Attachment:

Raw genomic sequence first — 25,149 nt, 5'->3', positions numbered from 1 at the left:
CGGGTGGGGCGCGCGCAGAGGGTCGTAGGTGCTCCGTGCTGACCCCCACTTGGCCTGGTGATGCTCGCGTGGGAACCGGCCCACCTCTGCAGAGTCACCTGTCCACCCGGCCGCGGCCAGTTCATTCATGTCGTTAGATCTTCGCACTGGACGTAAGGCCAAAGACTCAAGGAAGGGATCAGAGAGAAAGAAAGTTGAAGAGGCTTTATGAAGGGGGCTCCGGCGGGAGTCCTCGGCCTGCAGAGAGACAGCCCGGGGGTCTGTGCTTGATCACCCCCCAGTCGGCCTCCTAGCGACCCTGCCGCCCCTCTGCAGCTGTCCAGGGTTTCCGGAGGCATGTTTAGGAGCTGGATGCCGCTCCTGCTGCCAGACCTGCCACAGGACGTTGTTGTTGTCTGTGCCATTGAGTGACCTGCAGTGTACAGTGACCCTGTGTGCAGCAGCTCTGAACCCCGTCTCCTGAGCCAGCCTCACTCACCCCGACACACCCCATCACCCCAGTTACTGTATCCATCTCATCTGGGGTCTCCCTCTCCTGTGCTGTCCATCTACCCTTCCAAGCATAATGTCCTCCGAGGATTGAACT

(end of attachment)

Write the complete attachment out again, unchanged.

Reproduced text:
Raw genomic sequence first — 25,149 nt, 5'->3', positions numbered from 1 at the left:
CGGGTGGGGCGCGCGCAGAGGGTCGTAGGTGCTCCGTGCTGACCCCCACTTGGCCTGGTGATGCTCGCGTGGGAACCGGCCCACCTCTGCAGAGTCACCTGTCCACCCGGCCGCGGCCAGTTCATTCATGTCGTTAGATCTTCGCACTGGACGTAAGGCCAAAGACTCAAGGAAGGGATCAGAGAGAAAGAAAGTTGAAGAGGCTTTATGAAGGGGGCTCCGGCGGGAGTCCTCGGCCTGCAGAGAGACAGCCCGGGGGTCTGTGCTTGATCACCCCCCAGTCGGCCTCCTAGCGACCCTGCCGCCCCTCTGCAGCTGTCCAGGGTTTCCGGAGGCATGTTTAGGAGCTGGATGCCGCTCCTGCTGCCAGACCTGCCACAGGACGTTGTTGTTGTCTGTGCCATTGAGTGACCTGCAGTGTACAGTGACCCTGTGTGCAGCAGCTCTGAACCCCGTCTCCTGAGCCAGCCTCACTCACCCCGACACACCCCATCACCCCAGTTACTGTATCCATCTCATCTGGGGTCTCCCTCTCCTGTGCTGTCCATCTACCCTTCCAAGCATAATGTCCTCCGAGGATTGAACT